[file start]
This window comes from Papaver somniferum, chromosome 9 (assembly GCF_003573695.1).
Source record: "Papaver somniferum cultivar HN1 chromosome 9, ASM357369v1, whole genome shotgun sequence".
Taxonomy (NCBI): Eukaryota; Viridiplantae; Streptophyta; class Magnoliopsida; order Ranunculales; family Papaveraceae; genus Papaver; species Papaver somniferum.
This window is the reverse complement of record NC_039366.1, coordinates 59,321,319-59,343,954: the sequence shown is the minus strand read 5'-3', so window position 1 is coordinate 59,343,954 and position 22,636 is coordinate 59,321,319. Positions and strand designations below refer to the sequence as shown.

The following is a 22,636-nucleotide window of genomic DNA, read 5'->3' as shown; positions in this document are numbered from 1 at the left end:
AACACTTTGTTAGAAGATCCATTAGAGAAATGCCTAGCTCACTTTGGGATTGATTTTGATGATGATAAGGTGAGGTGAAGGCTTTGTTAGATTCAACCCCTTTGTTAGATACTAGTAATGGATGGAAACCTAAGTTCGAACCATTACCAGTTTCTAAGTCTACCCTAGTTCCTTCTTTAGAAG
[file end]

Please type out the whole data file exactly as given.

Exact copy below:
This window comes from Papaver somniferum, chromosome 9 (assembly GCF_003573695.1).
Source record: "Papaver somniferum cultivar HN1 chromosome 9, ASM357369v1, whole genome shotgun sequence".
Taxonomy (NCBI): Eukaryota; Viridiplantae; Streptophyta; class Magnoliopsida; order Ranunculales; family Papaveraceae; genus Papaver; species Papaver somniferum.
This window is the reverse complement of record NC_039366.1, coordinates 59,321,319-59,343,954: the sequence shown is the minus strand read 5'-3', so window position 1 is coordinate 59,343,954 and position 22,636 is coordinate 59,321,319. Positions and strand designations below refer to the sequence as shown.

The following is a 22,636-nucleotide window of genomic DNA, read 5'->3' as shown; positions in this document are numbered from 1 at the left end:
AACACTTTGTTAGAAGATCCATTAGAGAAATGCCTAGCTCACTTTGGGATTGATTTTGATGATGATAAGGTGAGGTGAAGGCTTTGTTAGATTCAACCCCTTTGTTAGATACTAGTAATGGATGGAAACCTAAGTTCGAACCATTACCAGTTTCTAAGTCTACCCTAGTTCCTTCTTTAGAAG